Dorothy Parker famously said, “I hate writing, I love having written.” Why? Because you don’t get your reward until the job’s done. For a novelist that can mean long waits but when you write poems with a couple of dozen words in them then getting a semi-regular fix isn’t so hard which is why over the next few months I rattled off so many poems that weren’t that great. But we’re not there yet.

The “he” in the poem (and the reason the title is in the plural) is a chap called S. by the way. B. was in love with him so even if I had been in love with or lusting after her she wouldn’t have seen it. In the end he chose E. and then dumped her for the most androgynous-looking woman I’ve ever met and moved to Canada but that’s another story.


Kass said...

Interesting poem and personal thoughts. I wonder why our sexual desires have to be the measuring stick (pardon the pun) of relationships. Is it like Harry said in When Harry Met Sally, "...yeh, men and women can be friends, but the man pretty much wants to nail her." (paraphrasing)?

I love several men and I don't want to have sex with them, but I think the energy and passion for the relationship comes from the same place in the body that sexual desire does.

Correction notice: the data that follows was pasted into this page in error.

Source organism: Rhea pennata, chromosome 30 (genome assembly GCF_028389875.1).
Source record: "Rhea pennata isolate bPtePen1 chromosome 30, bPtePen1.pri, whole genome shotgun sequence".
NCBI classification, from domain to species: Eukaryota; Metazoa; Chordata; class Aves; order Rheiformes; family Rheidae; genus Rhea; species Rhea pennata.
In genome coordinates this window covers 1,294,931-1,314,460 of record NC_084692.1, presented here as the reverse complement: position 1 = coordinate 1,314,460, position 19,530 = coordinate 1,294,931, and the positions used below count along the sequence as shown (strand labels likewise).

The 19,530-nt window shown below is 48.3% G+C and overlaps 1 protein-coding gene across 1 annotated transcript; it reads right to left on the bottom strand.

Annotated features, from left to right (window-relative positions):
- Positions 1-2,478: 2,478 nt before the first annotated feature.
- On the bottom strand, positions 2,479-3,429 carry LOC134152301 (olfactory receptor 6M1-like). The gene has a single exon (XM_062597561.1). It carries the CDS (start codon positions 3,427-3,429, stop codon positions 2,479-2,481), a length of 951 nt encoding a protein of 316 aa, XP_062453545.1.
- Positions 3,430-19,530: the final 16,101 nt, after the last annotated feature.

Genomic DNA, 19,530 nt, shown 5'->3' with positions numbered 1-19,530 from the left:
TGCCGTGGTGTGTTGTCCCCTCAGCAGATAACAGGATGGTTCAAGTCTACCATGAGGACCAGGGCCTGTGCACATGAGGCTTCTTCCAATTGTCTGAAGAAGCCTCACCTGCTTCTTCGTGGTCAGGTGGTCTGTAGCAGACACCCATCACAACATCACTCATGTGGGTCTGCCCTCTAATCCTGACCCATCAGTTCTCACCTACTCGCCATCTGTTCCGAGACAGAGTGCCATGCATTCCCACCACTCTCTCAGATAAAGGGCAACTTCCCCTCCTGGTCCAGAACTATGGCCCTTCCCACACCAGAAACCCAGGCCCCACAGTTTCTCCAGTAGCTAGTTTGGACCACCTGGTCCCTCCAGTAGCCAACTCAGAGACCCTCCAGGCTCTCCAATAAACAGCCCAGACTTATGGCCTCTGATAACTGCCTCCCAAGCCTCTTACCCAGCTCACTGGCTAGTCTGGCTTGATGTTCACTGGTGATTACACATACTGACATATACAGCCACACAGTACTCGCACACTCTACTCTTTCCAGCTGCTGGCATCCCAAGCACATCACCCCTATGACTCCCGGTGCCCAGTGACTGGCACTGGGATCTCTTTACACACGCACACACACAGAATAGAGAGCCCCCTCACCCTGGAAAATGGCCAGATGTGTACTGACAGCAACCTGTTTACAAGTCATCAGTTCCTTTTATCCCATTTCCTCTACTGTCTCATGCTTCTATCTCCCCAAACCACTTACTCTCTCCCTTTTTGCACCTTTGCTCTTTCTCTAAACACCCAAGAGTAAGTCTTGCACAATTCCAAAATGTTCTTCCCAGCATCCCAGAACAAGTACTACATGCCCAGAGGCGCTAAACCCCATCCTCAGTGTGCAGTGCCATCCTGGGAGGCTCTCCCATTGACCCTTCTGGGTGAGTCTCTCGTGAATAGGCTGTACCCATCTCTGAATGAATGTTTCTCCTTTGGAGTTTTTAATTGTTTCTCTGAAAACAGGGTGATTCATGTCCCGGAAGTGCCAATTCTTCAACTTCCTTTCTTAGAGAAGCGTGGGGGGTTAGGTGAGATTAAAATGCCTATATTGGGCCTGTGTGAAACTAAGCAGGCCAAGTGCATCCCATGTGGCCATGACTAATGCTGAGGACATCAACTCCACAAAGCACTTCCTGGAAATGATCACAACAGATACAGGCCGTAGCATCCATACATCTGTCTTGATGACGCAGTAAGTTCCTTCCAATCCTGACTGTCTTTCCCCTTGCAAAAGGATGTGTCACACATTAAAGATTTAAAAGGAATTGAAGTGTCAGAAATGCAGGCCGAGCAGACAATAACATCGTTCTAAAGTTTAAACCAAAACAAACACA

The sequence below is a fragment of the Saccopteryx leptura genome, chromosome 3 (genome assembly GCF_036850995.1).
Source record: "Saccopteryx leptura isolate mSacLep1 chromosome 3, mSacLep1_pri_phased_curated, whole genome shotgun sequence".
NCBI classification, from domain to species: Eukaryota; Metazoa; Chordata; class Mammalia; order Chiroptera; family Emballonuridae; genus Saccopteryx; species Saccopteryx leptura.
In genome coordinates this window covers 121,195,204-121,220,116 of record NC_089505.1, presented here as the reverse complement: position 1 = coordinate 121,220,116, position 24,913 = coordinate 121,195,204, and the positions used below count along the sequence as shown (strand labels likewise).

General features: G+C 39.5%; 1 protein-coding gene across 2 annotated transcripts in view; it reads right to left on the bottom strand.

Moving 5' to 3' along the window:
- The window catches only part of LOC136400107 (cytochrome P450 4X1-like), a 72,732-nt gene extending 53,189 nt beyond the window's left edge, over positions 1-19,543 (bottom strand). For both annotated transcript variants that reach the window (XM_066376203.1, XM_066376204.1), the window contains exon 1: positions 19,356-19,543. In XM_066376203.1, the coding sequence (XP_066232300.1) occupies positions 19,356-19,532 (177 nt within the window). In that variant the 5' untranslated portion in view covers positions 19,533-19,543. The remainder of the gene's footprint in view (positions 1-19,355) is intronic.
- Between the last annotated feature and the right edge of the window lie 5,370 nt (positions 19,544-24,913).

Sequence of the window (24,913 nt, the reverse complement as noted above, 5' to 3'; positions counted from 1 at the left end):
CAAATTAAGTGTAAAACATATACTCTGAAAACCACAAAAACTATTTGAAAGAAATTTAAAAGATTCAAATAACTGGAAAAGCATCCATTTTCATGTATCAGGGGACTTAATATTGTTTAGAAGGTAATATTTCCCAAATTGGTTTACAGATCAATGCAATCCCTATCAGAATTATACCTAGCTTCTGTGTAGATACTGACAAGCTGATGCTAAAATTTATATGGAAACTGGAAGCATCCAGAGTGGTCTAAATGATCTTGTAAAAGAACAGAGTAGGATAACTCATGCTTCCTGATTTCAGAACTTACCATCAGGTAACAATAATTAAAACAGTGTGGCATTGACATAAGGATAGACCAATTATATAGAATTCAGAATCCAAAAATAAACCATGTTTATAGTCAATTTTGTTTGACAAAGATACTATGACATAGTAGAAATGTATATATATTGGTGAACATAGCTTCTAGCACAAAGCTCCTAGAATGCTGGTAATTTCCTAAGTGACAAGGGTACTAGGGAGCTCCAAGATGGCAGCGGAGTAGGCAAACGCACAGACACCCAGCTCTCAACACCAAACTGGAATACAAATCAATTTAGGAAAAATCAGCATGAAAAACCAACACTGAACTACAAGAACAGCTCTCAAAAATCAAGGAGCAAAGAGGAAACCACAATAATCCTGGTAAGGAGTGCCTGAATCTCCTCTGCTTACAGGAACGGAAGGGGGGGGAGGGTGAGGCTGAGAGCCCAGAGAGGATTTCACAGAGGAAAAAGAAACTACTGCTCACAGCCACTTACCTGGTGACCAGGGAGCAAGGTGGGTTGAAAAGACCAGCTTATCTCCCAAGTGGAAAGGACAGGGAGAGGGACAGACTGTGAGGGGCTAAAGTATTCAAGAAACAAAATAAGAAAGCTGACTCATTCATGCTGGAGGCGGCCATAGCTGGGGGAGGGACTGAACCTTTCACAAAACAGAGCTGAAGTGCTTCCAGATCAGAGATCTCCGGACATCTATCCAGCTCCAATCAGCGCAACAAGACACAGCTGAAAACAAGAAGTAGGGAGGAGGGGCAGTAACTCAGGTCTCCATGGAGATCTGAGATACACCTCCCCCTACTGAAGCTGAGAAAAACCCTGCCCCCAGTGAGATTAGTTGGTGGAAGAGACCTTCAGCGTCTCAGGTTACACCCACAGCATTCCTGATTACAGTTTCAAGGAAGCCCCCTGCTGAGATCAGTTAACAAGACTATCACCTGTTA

Jim Murdoch said...

I think part of the problem is language, Kass. We create artificial constructs like ‘depression’ and then wonder why no two depressive are ever alike. I used to be a terrible one for crushes—my daughter tells me she’s the same—and I guess that’s basically what I had with B. Was there a sexual component? Undoubtedly. She was an attractive woman and your body doesn’t have any sense of morality or propriety or even common sense; it wants what it wants. One of my favourite films is The Man Who Loved Women (the 1977 original by François Truffaut). It was a film that made so much sense to me because it was about love and not sex. Yes, he has sex with a lot of women and I would’ve too if I’d been brought up in a different society and without the burden of religious guilt weighing me down but the film wasn’t called The Man Who Screwed Women and for a very good reason. Would I have liked to have slept with B.? Yes. But not especially her. What was special about her wasn’t her features or her lovely breasts—she did have lovely breasts—but the fact she triggered poetry in me; I wasn’t going to risk losing that for five minutes of how’s your father? We like to think we’re complex creatures but the most complex machines on the planet are still driven by primal forces like electricity, magnetism, steam or combustion.

Kass said...

...five minutes of "how's your father?'...Anglophenia? Being misunderstood? A little lost here...

Conversation might ruin the allure?

Jim Murdoch said...

I thought the link would help, Kass. I’m afraid I love everything idiomatic, euphemistic and metaphorical. I guess it’s the poet in me. And the Scot. I remember once when I was still with F. we had an American over for a meal. I can’t remember who or why but the poor man spent all his time repeating the phrase, “Excuse me?” over and over. He just couldn’t understand us and it wasn’t just the accents. We were talking a foreign language. Even his excuse-me’s amused the hell out of us. If we were to use the expression it’d be to send it up in an affected tone.